You are right, Weiss doesn't do DSD, pyramix and sadie can convert it to a high res pcm and then you could run it through the weiss to bring it down to redbook. anyway it's mute because we agree that it wouldn't be a good comparison. If you were going to record the analog out, you would need a player that could read both layers so as to keep the same converters to compare. I don't know if any players can do this, I know mine can't or at least haven't figured out how. I have heard good things about the Prism, so you have the DSD card in yours? I've been thinking of moving into DSD but to tell you the truth, my clients just aren't interested. I've done a handfull of DVD-A 2 and 5.1 releases but mostly DVD-V releases. The problem i'm having with DSD is that the only way to process it is analog unless you convert it to pcm and then back again. But apparently there is a concern with UHF freq's doubling up doing multiple DSD conversions. i don't know what the ramafications of this are, we are bombarded with tons of hi freq waves with only brain cancer to show for it. maybe it has something to do with the converters on playback.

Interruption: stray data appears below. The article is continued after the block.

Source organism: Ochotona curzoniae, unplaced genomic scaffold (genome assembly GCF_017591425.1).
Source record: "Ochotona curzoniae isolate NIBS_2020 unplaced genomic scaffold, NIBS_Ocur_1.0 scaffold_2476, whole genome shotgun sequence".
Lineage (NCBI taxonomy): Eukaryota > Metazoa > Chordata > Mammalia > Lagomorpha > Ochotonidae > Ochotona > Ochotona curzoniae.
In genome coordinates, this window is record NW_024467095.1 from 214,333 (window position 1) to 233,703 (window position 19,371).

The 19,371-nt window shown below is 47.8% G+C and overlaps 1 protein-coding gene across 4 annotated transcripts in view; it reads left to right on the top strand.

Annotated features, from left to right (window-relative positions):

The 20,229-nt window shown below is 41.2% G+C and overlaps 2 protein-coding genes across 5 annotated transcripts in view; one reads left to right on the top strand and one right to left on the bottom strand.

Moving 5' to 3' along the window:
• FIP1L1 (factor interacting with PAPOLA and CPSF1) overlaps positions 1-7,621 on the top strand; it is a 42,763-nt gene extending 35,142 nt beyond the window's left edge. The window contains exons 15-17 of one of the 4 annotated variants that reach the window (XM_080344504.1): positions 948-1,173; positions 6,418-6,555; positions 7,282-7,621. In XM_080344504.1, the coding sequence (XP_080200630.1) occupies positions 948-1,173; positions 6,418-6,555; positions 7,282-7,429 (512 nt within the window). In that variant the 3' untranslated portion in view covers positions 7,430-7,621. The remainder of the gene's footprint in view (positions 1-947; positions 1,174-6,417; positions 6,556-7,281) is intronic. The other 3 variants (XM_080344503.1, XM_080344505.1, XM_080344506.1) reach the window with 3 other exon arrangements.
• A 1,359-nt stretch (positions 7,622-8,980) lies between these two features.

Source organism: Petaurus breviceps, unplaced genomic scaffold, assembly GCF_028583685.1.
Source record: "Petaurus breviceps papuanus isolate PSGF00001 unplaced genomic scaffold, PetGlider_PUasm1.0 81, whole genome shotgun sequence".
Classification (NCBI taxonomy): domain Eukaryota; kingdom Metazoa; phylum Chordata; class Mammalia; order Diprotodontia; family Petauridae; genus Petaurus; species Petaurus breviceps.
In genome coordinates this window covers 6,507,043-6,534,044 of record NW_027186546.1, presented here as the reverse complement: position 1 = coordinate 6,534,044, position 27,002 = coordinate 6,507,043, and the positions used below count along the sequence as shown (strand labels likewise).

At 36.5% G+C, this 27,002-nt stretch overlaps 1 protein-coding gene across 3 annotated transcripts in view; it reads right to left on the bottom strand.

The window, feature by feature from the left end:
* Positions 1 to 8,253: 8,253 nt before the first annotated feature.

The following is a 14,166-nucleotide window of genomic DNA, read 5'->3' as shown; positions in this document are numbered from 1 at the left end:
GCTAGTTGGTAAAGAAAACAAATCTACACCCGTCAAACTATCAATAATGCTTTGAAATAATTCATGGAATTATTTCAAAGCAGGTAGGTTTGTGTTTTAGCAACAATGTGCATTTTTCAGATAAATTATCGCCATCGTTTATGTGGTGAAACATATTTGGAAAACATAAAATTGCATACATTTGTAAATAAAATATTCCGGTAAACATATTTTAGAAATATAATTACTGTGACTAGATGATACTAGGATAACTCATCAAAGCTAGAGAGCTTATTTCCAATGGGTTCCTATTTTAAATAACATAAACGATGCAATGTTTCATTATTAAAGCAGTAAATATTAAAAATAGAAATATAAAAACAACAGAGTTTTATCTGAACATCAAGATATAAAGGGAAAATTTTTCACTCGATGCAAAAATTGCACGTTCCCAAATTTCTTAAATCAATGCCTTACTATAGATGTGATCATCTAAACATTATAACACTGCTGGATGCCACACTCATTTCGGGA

8. nOiz

    nOiz Guest

    Michael, give yourself a try on the Prism when you have the chance. It's a nice sounding unit. I have both the PT and DSD cards and it suits my setup just perfect.
     
  9. Kurz

    Kurz Guest

    Hi Michael,
    I think there might be a slight misunderstanding.

    At this point,I have no interest in moving into DSD whatsoever.(Frankly,because I'm not convinced that there is anything wrong with PCM in the first place.)
    I think it's a good thing that the technology is around and being developed though...as with all technologies it could at some point have a function (possibly even in an entirely different field) that is not evident right here,right now.